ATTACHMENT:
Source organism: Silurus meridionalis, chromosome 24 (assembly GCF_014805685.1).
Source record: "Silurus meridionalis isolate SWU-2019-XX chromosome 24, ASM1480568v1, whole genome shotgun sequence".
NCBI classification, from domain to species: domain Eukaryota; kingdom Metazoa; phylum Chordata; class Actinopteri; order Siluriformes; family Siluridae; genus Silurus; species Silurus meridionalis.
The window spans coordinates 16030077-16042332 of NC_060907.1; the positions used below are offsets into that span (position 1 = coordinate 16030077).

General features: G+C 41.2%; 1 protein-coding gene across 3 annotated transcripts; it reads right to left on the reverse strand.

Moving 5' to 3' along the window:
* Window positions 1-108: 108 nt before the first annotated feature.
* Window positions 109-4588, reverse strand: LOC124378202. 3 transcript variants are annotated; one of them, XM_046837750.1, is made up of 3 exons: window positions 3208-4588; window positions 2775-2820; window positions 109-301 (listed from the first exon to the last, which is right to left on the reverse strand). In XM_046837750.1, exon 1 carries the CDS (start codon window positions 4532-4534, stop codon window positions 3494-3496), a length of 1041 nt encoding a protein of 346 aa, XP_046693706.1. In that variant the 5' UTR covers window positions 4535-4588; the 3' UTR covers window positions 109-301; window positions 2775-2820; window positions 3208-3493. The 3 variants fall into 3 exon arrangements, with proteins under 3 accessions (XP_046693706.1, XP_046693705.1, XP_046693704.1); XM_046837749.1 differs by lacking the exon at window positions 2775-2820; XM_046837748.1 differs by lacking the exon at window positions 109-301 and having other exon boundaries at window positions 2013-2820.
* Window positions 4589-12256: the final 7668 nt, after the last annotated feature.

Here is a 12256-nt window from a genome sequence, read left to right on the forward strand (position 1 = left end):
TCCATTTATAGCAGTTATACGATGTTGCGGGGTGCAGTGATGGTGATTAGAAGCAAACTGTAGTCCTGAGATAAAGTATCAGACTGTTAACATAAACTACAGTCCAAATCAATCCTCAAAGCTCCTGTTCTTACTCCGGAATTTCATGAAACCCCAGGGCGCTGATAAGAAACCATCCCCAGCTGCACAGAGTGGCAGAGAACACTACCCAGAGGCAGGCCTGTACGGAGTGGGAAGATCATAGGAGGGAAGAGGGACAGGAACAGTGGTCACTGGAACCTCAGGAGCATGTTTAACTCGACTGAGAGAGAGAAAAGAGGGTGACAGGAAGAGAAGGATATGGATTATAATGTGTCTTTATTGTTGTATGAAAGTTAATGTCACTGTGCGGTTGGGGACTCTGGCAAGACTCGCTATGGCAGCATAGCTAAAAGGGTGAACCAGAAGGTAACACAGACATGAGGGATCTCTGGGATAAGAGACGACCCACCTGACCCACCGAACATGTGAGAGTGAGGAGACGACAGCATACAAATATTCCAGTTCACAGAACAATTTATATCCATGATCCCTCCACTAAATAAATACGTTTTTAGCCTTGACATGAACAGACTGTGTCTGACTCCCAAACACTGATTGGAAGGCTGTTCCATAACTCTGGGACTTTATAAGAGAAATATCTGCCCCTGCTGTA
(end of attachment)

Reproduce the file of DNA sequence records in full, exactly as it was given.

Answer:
Source organism: Silurus meridionalis, chromosome 24 (assembly GCF_014805685.1).
Source record: "Silurus meridionalis isolate SWU-2019-XX chromosome 24, ASM1480568v1, whole genome shotgun sequence".
NCBI classification, from domain to species: domain Eukaryota; kingdom Metazoa; phylum Chordata; class Actinopteri; order Siluriformes; family Siluridae; genus Silurus; species Silurus meridionalis.
The window spans coordinates 16030077-16042332 of NC_060907.1; the positions used below are offsets into that span (position 1 = coordinate 16030077).

General features: G+C 41.2%; 1 protein-coding gene across 3 annotated transcripts; it reads right to left on the reverse strand.

Moving 5' to 3' along the window:
* Window positions 1-108: 108 nt before the first annotated feature.
* Window positions 109-4588, reverse strand: LOC124378202. 3 transcript variants are annotated; one of them, XM_046837750.1, is made up of 3 exons: window positions 3208-4588; window positions 2775-2820; window positions 109-301 (listed from the first exon to the last, which is right to left on the reverse strand). In XM_046837750.1, exon 1 carries the CDS (start codon window positions 4532-4534, stop codon window positions 3494-3496), a length of 1041 nt encoding a protein of 346 aa, XP_046693706.1. In that variant the 5' UTR covers window positions 4535-4588; the 3' UTR covers window positions 109-301; window positions 2775-2820; window positions 3208-3493. The 3 variants fall into 3 exon arrangements, with proteins under 3 accessions (XP_046693706.1, XP_046693705.1, XP_046693704.1); XM_046837749.1 differs by lacking the exon at window positions 2775-2820; XM_046837748.1 differs by lacking the exon at window positions 109-301 and having other exon boundaries at window positions 2013-2820.
* Window positions 4589-12256: the final 7668 nt, after the last annotated feature.

Here is a 12256-nt window from a genome sequence, read left to right on the forward strand (position 1 = left end):
TCCATTTATAGCAGTTATACGATGTTGCGGGGTGCAGTGATGGTGATTAGAAGCAAACTGTAGTCCTGAGATAAAGTATCAGACTGTTAACATAAACTACAGTCCAAATCAATCCTCAAAGCTCCTGTTCTTACTCCGGAATTTCATGAAACCCCAGGGCGCTGATAAGAAACCATCCCCAGCTGCACAGAGTGGCAGAGAACACTACCCAGAGGCAGGCCTGTACGGAGTGGGAAGATCATAGGAGGGAAGAGGGACAGGAACAGTGGTCACTGGAACCTCAGGAGCATGTTTAACTCGACTGAGAGAGAGAAAAGAGGGTGACAGGAAGAGAAGGATATGGATTATAATGTGTCTTTATTGTTGTATGAAAGTTAATGTCACTGTGCGGTTGGGGACTCTGGCAAGACTCGCTATGGCAGCATAGCTAAAAGGGTGAACCAGAAGGTAACACAGACATGAGGGATCTCTGGGATAAGAGACGACCCACCTGACCCACCGAACATGTGAGAGTGAGGAGACGACAGCATACAAATATTCCAGTTCACAGAACAATTTATATCCATGATCCCTCCACTAAATAAATACGTTTTTAGCCTTGACATGAACAGACTGTGTCTGACTCCCAAACACTGATTGGAAGGCTGTTCCATAACTCTGGGACTTTATAAGAGAAATATCTGCCCCTGCTGTA